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2. What accommodations do schools make for special-needs kids?

Not a lot of accommodations for special needs kids. They don't exist.

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3. Are preschools available? Day care? Are these expensive? What has been your experience with them, if any? Do the schools provide before- and/or after-school care?

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4. Are local sports classes and/or activities available for kids?

Sports programs through the schools.

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Expat Life:

1. What is the relative size of the expatriate community? How would you describe overall morale among expatriates?

Not very large -- limited to teachers at EIS and the Albert Einstein school.

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2. Morale among expats:

Pretty good.

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3. What are some typical ways to socialize, either with local people or with other expatriates? Are there groups or clubs that you can recommend?

There is a very large club scene.

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4. Is this a good city for single people? For couples? For families? Why or why not?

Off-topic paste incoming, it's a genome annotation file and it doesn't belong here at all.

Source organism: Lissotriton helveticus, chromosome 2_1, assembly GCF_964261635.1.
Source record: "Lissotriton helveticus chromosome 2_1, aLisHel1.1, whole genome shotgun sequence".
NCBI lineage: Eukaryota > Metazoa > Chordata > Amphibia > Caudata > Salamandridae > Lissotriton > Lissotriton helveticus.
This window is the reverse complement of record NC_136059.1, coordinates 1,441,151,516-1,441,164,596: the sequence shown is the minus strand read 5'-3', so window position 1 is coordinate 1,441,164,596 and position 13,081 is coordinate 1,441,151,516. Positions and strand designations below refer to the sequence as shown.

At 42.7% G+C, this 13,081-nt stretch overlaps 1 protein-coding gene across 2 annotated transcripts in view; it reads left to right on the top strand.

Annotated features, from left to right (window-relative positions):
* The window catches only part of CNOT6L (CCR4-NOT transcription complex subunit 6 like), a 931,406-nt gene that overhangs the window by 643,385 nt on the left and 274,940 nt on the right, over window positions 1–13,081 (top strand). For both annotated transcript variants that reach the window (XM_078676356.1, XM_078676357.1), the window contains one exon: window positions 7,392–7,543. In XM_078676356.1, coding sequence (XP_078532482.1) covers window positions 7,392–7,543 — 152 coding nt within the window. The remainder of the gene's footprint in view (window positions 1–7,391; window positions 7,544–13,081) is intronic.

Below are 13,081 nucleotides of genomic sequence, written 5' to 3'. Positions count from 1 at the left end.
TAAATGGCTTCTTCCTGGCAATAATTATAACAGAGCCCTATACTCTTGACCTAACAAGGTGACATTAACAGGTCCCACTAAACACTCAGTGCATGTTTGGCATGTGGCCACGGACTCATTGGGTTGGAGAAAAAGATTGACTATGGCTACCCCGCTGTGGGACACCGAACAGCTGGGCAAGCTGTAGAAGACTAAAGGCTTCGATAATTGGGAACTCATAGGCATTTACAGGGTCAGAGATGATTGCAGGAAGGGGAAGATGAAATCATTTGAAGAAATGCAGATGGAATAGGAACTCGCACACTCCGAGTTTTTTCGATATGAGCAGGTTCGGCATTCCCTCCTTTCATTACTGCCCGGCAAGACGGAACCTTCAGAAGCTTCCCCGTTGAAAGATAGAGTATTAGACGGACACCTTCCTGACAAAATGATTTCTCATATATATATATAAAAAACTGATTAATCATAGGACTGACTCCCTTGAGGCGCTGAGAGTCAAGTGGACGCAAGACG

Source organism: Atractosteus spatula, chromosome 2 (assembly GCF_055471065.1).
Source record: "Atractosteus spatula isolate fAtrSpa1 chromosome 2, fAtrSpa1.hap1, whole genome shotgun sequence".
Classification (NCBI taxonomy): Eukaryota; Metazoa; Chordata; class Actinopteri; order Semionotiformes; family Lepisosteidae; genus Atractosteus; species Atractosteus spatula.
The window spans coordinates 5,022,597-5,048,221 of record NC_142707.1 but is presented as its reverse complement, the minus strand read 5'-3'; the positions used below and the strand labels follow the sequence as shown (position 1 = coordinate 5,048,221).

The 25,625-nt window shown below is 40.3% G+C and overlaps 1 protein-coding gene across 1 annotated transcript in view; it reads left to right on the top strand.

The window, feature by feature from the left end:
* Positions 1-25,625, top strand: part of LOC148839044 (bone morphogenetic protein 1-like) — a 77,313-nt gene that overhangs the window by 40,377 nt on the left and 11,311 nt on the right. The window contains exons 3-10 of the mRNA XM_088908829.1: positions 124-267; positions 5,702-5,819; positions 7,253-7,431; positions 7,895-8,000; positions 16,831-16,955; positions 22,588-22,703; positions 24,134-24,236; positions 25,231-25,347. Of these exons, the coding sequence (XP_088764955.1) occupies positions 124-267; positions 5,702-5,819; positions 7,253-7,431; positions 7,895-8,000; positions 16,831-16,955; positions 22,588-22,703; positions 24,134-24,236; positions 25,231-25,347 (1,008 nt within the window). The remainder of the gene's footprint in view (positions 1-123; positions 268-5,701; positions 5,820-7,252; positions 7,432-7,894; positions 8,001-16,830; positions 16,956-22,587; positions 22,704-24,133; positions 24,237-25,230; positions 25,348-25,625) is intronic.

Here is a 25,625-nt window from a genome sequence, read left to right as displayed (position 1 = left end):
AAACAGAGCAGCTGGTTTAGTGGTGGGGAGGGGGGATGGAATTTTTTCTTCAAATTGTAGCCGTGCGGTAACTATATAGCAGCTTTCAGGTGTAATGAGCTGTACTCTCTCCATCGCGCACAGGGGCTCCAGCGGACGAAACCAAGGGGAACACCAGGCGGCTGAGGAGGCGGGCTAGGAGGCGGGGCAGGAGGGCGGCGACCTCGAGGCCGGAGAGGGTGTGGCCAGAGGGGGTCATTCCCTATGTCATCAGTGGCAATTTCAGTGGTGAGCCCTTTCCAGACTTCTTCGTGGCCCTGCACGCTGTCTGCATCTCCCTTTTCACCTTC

Couples without children would be the best.

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5. Is this a good city for LGBT expatriates? Why or why not?

It really isn't acceptable.

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6. Are there problems with ethnic, race/racial minorities or religious prejudices? Gender equality?

It is a Catholic country, and male driven machismo culture.

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7. What are some interesting/fun things to do in the area? Can you recommend any “hidden gems"?

The city doesn't really offer anything, but within three hours you can be in Mayan ruins, or on a ferry going to a Caribbean island.

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8. Is this a "shopping post"? Are there interesting handicrafts, artwork, antiques, or other items that people typically buy there?

Woodworking, hand carved trunks.

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9. Can you save money?

Depends on your job -- working at EIS, not really.

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Words of Wisdom:

1. Knowing what you know now, would you still move to this city?

Not right now, with the political issues surrounding the former president's exile. If the country can solve their issues peacefully, and if the crime rate would go down, yes.

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2. If you move here, you can leave behind your:

High heels, designer clothing.

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3. But don't forget your:

Cotton sheets, cotton underwear, patience (things can take awhile to get done).

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4. Do you recommend any books or movies about this city/country for those who are interested in learning more?


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5. Recommended movies/DVDs related to this city:

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6. Do you have any other comments?

Check out this blog: http://lagringasblogicito.blogspot.com. This woman has lived in Honduras for a long time (not in San Pedro Sula however), and she has some interesting stories.